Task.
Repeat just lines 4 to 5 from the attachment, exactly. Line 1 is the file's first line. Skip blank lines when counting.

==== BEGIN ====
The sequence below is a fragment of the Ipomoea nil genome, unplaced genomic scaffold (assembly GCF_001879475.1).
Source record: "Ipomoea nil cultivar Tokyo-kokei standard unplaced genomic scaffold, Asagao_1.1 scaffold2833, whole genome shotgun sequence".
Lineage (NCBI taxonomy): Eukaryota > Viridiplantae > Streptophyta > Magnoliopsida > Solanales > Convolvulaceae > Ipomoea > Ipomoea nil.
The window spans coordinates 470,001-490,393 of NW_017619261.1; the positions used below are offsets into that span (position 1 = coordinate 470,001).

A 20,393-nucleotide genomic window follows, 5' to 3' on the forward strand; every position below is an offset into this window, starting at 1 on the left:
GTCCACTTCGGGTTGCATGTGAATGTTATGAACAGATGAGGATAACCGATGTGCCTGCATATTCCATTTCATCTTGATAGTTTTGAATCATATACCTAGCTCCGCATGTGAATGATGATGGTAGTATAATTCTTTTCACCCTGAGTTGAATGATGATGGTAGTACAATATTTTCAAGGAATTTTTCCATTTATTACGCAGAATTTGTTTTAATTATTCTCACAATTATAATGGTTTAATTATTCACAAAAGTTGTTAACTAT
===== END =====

The window spans coordinates 470,001-490,393 of NW_017619261.1; the positions used below are offsets into that span (position 1 = coordinate 470,001).

A 20,393-nucleotide genomic window follows, 5' to 3' on the forward strand; every position below is an offset into this window, starting at 1 on the left: